Before jumping into op amps, lets take a minute to review some amplifier fundamentals. An amplifier has an input port and an output port. In a linear amplifier, output signal = A x input signal, where A is the amplification factor or gain. Depending on the nature of input and output signals, we can have four types of amplifier gain:
- Voltage (voltage out/voltage in)
- Current (current out/current in)
- Transresistance (voltage out/current in)
- Transconductance (current out/voltage in)
Since most op amps are voltage amplifiers, we will limit our discussion to voltage amplifiers. Thevenin’s theorem can be used to derive a model of an amplifier, reducing it to the appropriate voltage sources and series resistances. The input port plays a passive role, producing no voltage of its own, and its Thevenin equivalent is a resistive element, Ri. The output port can be modeled by a dependent voltage source, AVi, with output resistance, RO. To complete a simple amplifier circuit, we will include an input source and impedance, VS and RS, and output load, RL. Figure shows the Thevenin equivalent of a simple amplifier circuit.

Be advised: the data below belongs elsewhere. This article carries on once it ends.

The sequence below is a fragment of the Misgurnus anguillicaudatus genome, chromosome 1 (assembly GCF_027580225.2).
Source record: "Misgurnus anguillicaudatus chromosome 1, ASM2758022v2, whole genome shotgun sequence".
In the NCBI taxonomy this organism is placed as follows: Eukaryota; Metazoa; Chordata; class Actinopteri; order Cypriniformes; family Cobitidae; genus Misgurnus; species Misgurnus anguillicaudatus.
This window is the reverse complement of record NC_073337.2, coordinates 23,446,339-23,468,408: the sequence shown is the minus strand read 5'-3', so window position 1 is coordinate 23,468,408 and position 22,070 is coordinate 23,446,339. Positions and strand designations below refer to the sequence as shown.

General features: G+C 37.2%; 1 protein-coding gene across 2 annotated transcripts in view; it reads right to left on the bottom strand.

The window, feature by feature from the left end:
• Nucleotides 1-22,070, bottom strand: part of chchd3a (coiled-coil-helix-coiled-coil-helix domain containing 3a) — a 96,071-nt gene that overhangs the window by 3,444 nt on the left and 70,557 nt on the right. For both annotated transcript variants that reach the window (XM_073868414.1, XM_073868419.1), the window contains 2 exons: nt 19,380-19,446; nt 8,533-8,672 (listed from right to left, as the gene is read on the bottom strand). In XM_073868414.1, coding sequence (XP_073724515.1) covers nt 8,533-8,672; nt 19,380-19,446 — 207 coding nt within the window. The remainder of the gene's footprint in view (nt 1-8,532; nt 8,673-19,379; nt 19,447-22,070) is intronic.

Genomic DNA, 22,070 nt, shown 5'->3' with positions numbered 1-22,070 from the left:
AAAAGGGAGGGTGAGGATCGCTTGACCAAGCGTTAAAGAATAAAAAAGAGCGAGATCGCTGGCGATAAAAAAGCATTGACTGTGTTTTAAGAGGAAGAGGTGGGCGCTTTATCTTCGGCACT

It can be seen that we have voltage divider circuits at both the input port and the output port of the amplifier. This requires us to re-calculate whenever a different source and/or load is used and complicates circuit calculations.